Title IX, Allegany County, Part II
Title IX, Allegany County, Part II
Title IX ‘made all the difference in the world’
Two championship coaches recall how the 1972 legislation changed girls sports
CUMBERLAND — There are lasting, vivid images of every sports season.
Who will soon forget the joy on the faces of state champions, like the Mountain Ridge softball team?
Or the powerhouse Westmar girls basketball teams of the early 1990s, the dominating Mount Savage volleyball teams of the 1970s and 80s, the dynamic duo of Tracy Little and Cassie Murray at Allegany, and scoring machines like Southern’s Jenny Hillen in basketball, and Northern’s Adria Graham in soccer? Or the incredible performances of Frankfort’s Bria Welker and Katie Jan at this year’s state track and field meet?
Who doesn’t still remember the celebration and craziness that came after Southern’s Justine Pagenhardt’s dramatic halfcourt shot at the buzzer that beat Poolesville 59-57 in the region championship game a few years ago? Actually, it was 2004 — eight years ago — but it doesn’t seem that long. Just ask Don Stemple.
Those memories merely scratch the surface. But there was a time, and not too long ago, either, when little of that was possible.
Title IX of the Educational Amendments of 1972 put an end to those days. Its passage, 40 years ago, ushered in a new era for women’s sports, which, using Western Maryland as a yardstick, shows no signs of slowing.
Forty years ago, Richard Nixon was president, gasoline was 35 cents a gallon, and the Pittsburgh Pirates were the defending World Series champions.
And local girls coaches, like Joanne Nickel and Joan Fitzpatrick, were building high school athletic programs from scratch.
Flintstone had no girls sports teams when Nickel arrived. She began basketball, volleyball and track and field teams, and coached them during her 14 years there.
There were no sports teams for girls at Mount Savage when Fitzpatrick arrived in 1961. She began volleyball, basketball and track teams, then, 11 years later, did the same thing when moving to Valley, and even started a competitive gymnastics team at the Lonaconing school.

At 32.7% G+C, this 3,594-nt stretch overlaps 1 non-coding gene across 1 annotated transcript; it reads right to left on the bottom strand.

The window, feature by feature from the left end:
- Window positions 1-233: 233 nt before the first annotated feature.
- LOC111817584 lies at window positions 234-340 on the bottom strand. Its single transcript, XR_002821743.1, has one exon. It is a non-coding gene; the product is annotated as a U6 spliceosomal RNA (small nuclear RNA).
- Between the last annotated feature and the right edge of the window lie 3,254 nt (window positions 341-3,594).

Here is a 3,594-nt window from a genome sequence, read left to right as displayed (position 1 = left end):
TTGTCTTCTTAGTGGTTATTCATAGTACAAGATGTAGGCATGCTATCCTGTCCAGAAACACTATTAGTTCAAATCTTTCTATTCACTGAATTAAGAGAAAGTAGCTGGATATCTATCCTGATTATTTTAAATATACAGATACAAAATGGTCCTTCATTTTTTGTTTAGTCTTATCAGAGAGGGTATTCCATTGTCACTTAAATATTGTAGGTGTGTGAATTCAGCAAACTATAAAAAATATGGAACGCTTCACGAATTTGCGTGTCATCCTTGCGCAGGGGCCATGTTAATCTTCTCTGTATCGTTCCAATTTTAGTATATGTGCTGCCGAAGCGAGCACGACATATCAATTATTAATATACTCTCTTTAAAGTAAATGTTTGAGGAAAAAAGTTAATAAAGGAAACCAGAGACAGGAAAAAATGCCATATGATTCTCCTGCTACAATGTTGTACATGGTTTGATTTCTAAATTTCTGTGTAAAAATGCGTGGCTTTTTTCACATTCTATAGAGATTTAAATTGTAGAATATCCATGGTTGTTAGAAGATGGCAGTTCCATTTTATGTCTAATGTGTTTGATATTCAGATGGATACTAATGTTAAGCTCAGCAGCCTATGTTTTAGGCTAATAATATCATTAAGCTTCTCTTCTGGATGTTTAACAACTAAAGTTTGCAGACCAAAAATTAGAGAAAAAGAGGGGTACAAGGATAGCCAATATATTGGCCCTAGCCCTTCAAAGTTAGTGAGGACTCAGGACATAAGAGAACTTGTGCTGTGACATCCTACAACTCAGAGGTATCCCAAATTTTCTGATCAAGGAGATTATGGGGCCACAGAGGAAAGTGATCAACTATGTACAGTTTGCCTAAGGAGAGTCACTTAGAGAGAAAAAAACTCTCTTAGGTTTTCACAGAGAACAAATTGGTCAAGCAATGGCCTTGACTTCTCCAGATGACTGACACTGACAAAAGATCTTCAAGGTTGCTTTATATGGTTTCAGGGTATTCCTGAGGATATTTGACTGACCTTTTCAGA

Interest and participation were never problems.
“We always had enough players. We never had to worry about that. We always had varsity and jayvee teams,’’ Fitzpatrick said.
“We carried 40 kids on the volleyball team one year at Flintstone," Nickel recalled.
The only thing that seemed lacking were opportunities.
“One of the things I was upset over was the number of games,” Nickel said. “I think we had an eight-game season at one point. Gradually, we moved up to 10 games, and then 12 games.”
But there were no playoffs or state tournaments.
“I remember at Mount Savage, I believe in 1970 or 1971, our basketball team was 15-0," Fitzpatrick said. “Debbie McKenzie, Vicki Lease, Donna Lashley, Ruth Lamp, Ann Gillis, Bonnie Emerick ... and they never got a chance to win a state championship because there was no such thing back then for girls teams.
“Title IX passed shortly after that, and then there were girls state tournaments. But I’m really sorry for that team. One of my biggest regrets is that they didn’t get that opportunity.”
Nickel remembered a number of her former players were in the same boat at Flintstone. One was Sharon Heavener.
“She was an outstanding player who could take on the guys and fake them right out of their shoes," Nickel said. “She was a fantastic shooter and once scored 54 points against Ridgeley.”
The 1960s and 1970s, after Title IX became law, were like night and day, both coaches agreed.
Fitzpatrick’s basketball teams at Valley used to have to practice after the boys varsity, boys junior varsity and men’s adult league team.
“The changes were gradual. Things didn’t happen overnight," she said. “I was hopeful and optimistic. We just had to take it year by year.”
Former Oldtown coach Annabelle Arnold, according to Nickel, was responsible for Allegany County girls coaches getting paid for the first time, requesting pay and citing Title IX.
The Maryland Public Secondary Schools Athletic Association began girls basketball state tournaments in 1974, and Nickel’s Mount Savage team won the Class C title in 1977. State volleyball tournaments began in 1975, and Mount Savage won one of the first ones in that sport, too, in 1979. The Indians also won volleyball state titles in 1982, 1983, and 1997, and were runners-up five times.
In a three-year run, Fitzpatrick’s Westmar basketball teams went 69-4, played in three straight state championship games, and won back-to-back titles in 1990 and 1991.
The more games, the more exposure. And the more exposure, the more opportunities and athletic scholarships to colleges.
Again, something that wasn’t available to many local girls in the pre-Title IX era.
“Title IX was very, very important. It made all the difference in the world," Nickel said.
Mike Mathews, Cumberland Times-News
(Photo Note: It was exactly one-hundred years ago, 1912, that the Beall High School girl's basketball team posed for this photograph by the McElfish Photographic Studio of Frostburg, Maryland. They were the "champs". It was another sixty years until the enactment of Title IX in 1972. Postcard from the collection of Angela and Albert Feldstein.)
Allegany County (Md.)--Biography; Allegany County (Md.)--Women.
Allegany County, (Md.)